Now not going through critical navy opposition, Afghanistan’s new Taliban rulers are grappling with a brand new menace: an financial meltdown that would gasoline renewed challenges to their rule and has already put strain on them to share energy.
There was no legitimate government of Afghanistan since President Ashraf Ghani and most ministers escaped Kabul on Aug. 15. Within the eight days since then, the banks and cash exchanges have remained shut and costs for primary commodities have surged. Financial exercise has floor to a halt.
“Folks have cash, but it surely’s within the financial institution, which suggests they not have cash now. It’s onerous to search out money,” mentioned Bahir, a Kabul resident who labored as a monetary officer for a development firm. “That’s why the entire enterprise in Kabul has stopped.”
Within the Nineteen Nineties, a Taliban takeover revitalized the Afghan financial system, ending preventing between rival warlords and reopening roads to commerce. On the time, Pakistan, Saudi Arabia and the United Arab Emirates established diplomatic relations with Afghanistan’s Taliban rulers, and the following stability bolstered the motion’s attraction. To date, nevertheless, no nation has acknowledged the brand new regime in Kabul, inflicting an financial ache that would drive the Taliban to kind a extra inclusive—and reasonable—authorities that features rival political forces.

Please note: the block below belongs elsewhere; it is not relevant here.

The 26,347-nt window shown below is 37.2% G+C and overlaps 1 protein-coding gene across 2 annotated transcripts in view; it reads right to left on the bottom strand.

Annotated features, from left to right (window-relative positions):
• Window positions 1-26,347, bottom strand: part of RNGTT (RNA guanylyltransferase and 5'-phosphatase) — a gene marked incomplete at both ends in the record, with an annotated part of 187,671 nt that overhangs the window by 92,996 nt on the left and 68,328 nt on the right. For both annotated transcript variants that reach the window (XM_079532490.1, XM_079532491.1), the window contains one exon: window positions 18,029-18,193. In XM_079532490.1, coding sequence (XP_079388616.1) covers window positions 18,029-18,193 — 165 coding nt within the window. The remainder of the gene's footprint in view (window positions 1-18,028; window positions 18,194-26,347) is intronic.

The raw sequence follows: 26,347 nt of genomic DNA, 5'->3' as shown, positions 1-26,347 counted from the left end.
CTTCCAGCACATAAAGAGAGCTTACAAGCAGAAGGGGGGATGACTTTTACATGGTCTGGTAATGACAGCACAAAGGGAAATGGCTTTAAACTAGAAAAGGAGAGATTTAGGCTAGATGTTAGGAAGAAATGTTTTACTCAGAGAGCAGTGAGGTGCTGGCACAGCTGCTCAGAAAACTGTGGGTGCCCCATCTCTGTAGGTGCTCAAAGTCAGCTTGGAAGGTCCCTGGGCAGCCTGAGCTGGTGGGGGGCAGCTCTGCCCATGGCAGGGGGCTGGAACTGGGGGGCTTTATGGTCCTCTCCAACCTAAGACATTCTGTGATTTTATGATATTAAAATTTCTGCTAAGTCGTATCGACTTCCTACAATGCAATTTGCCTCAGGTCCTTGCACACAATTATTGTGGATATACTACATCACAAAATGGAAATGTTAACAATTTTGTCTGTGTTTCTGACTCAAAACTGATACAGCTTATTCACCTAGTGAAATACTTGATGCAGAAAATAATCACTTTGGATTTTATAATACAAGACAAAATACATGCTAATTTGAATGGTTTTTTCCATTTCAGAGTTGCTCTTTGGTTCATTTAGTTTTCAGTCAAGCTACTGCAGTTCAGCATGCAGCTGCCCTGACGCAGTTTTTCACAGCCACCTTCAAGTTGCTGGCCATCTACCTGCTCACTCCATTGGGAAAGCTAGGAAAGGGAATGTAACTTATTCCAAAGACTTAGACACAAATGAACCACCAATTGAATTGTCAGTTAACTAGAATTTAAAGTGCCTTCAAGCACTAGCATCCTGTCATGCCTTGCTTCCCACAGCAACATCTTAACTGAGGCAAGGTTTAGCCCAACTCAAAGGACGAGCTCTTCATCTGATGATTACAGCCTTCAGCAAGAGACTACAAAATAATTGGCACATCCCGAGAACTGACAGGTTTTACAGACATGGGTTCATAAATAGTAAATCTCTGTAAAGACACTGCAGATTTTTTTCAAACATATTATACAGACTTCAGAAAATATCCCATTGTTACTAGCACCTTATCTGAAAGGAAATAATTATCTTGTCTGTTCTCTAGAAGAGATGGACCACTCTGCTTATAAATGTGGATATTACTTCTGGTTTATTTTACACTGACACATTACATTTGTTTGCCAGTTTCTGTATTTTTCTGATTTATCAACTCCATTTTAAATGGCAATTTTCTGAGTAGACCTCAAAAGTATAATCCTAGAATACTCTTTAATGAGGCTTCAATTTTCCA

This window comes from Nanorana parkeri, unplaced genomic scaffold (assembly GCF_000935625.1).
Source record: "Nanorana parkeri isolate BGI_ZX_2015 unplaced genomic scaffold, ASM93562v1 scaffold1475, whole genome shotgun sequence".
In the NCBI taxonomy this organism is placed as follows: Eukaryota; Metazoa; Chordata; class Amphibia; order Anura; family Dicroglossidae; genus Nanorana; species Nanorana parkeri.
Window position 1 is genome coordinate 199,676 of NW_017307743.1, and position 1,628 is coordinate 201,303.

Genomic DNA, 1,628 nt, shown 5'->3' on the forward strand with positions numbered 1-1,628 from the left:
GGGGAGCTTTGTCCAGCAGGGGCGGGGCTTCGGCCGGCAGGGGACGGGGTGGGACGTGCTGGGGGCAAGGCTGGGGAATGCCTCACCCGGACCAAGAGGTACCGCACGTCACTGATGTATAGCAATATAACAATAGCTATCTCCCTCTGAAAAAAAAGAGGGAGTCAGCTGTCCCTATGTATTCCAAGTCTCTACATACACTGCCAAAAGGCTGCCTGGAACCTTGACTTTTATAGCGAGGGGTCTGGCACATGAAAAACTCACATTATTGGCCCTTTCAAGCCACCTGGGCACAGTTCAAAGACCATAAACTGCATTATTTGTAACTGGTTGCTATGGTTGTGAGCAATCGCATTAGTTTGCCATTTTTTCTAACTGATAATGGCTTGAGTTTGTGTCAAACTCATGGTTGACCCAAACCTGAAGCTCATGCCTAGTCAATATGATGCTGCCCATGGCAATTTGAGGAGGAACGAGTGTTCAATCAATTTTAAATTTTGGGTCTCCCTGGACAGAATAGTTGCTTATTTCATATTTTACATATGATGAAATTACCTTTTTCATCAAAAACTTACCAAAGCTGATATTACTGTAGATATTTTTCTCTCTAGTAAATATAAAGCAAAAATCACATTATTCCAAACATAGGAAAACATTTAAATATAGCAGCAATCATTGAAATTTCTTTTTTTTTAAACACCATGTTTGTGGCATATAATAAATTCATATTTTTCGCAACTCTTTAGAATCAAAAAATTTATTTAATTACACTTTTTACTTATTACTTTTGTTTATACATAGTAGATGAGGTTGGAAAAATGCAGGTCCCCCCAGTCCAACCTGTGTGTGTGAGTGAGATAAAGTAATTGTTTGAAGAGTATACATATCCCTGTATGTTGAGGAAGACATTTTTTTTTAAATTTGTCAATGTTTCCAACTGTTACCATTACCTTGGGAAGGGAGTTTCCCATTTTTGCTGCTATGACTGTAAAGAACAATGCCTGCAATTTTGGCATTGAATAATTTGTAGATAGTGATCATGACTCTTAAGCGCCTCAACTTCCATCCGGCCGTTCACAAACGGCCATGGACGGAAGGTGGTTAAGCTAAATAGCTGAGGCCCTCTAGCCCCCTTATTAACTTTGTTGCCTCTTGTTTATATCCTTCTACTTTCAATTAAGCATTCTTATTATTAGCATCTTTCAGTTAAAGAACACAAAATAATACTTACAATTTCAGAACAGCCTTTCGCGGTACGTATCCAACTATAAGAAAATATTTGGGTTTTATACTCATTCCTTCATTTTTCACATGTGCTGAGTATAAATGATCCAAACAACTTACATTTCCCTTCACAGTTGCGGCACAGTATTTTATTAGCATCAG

“The faster we push on a political settlement, the earlier we’ll save Afghanistan from the dire financial penalties which are looming,” mentioned Omar Zakhilwal, a former finance minister who returned to Kabul this week to affix power-sharing talks with the Taliban. “We’re working in tandem with the Taliban to deliver a standard face to Kabul once more: reopening of the banks, of the places of work, of the ministries.”